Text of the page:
The Transfer of Public Schools's Management for the "Public Non-State Sector” in São Paulo, Brazil: Challenges When Education Becomes "a Care Service to the Consumer"

Thursday, July 17, 2014: 5:45 PM
Room: 501
Oral Presentation
Lia URBINI , Universidade Federal de Santa Catarina, Florianópolis, Brazil
An overview of the author's master's research (in progress), which discusses participation and social control specificity in "public non-state" educational services in Brazil during the last decades, after a major  structural change in the country's public educational services.

It investigates how the funding architecture of state services take place after  1998, when the transition form "full public" to "public non-state" took place.  It attempts to explain how the as called "financialization" and internationalization - key features in capital globalization - interfere on participation and social control in public education sector.  The case study analyses a legal entity created to this end - the OSCIP -  specifically the branch of education that began to operate in the first schools with public non-state management in São Paulo. Marked by incisive participation of the business community in partnership with the higher authorities of planning education (Education Departments of State and Municipality), their intention is to draw a OSCIPS school management model that copies central countries' school structure. This experience in São Paulo is crucial: it's a pilot project for all public education in Brazil. If successfull, all municipalities and States should also adopt this new model and all public schools shall be run by non-state entities.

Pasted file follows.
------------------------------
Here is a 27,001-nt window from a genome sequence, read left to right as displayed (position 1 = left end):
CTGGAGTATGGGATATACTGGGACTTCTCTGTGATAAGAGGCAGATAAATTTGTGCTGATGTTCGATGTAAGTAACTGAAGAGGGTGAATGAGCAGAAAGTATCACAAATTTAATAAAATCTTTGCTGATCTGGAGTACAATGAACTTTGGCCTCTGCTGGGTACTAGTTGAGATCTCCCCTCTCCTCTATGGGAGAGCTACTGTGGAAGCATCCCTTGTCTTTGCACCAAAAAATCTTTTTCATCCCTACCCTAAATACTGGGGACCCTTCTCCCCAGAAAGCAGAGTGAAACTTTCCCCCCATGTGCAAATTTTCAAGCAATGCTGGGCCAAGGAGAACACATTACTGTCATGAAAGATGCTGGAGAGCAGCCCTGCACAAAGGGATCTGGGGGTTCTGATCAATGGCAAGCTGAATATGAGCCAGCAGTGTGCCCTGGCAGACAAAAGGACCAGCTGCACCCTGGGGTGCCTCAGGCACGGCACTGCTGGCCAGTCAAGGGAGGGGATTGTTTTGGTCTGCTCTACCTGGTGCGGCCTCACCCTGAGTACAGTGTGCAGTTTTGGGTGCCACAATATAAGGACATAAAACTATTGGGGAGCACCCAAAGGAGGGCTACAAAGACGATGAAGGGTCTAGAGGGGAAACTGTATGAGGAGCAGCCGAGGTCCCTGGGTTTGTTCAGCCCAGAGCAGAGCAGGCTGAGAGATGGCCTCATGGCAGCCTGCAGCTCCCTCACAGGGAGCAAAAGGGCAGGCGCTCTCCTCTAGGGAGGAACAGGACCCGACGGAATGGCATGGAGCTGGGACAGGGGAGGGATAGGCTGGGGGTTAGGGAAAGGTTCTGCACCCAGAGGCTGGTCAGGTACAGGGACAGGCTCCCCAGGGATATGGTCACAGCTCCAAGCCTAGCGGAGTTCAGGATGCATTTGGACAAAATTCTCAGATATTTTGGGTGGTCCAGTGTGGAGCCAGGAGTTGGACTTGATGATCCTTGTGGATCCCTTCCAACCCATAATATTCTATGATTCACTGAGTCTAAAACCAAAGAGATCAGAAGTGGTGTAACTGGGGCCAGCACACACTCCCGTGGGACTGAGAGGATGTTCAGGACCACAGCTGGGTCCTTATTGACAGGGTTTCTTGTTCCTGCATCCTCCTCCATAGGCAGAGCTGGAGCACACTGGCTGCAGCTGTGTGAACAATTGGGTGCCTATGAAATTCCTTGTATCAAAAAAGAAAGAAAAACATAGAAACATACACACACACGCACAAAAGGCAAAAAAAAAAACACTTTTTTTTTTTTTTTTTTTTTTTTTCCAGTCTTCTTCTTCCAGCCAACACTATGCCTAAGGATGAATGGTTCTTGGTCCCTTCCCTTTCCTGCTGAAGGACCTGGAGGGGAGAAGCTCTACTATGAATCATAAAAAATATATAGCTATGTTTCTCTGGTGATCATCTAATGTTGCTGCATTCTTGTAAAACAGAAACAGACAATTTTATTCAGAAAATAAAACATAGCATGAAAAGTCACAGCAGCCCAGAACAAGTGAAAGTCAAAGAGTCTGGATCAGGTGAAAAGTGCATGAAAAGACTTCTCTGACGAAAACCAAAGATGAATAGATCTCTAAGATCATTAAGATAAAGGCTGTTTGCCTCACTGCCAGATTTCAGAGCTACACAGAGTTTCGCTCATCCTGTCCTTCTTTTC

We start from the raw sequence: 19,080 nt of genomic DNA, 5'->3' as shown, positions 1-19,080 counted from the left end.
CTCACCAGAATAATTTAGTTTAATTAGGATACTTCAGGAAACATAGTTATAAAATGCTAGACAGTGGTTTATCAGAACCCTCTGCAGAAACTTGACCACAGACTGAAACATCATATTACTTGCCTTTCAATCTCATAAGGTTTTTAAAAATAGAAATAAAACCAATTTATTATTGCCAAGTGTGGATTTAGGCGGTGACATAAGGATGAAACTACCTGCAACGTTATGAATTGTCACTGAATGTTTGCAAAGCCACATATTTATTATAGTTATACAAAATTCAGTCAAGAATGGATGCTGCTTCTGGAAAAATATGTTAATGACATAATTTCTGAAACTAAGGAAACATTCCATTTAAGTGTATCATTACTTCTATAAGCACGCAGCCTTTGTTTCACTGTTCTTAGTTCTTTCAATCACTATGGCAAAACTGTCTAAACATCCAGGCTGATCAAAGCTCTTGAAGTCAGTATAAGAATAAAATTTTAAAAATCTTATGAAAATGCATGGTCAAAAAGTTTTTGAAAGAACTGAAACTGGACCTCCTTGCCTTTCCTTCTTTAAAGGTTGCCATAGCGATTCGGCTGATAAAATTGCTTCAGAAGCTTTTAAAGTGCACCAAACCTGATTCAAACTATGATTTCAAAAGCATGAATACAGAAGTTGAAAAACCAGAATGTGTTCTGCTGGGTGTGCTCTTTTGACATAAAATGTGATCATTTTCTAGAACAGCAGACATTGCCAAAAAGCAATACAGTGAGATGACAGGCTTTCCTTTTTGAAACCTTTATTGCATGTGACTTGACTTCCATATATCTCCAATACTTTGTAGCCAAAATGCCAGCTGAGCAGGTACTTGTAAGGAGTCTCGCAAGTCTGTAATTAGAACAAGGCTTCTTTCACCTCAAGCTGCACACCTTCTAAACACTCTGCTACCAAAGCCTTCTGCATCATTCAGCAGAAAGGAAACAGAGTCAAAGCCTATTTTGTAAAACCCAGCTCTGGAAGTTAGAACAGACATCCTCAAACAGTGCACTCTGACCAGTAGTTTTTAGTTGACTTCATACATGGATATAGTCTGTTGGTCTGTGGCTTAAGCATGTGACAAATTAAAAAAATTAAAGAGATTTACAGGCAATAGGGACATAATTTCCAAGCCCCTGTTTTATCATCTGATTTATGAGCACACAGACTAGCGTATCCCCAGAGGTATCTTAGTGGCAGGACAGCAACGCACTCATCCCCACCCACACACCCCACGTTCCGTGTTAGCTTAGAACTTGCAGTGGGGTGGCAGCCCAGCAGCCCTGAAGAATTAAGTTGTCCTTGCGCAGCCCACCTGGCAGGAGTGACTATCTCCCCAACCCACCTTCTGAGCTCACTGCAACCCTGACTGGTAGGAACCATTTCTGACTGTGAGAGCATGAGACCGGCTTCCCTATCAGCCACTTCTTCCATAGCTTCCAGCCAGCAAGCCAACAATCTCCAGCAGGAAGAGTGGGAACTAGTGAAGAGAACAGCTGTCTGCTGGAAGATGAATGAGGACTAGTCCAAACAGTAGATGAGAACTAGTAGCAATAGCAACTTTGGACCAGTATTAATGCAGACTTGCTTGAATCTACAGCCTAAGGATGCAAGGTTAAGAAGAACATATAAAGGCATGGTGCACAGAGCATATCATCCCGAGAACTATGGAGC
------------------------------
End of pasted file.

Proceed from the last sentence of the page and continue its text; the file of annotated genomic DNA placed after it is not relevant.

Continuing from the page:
The intention is to unfold and underline the mechanisms of production of a specific kind of participation and social control over public services, which is based on the logic of "care services to the consumer".  As a result, the strategies for a non-state organization, which presents itself as a nonprofit one, obtain profit arises. And, therefore, it can be said that there are private intentions supporting entrepreneurship in these supposed non-profit sectors.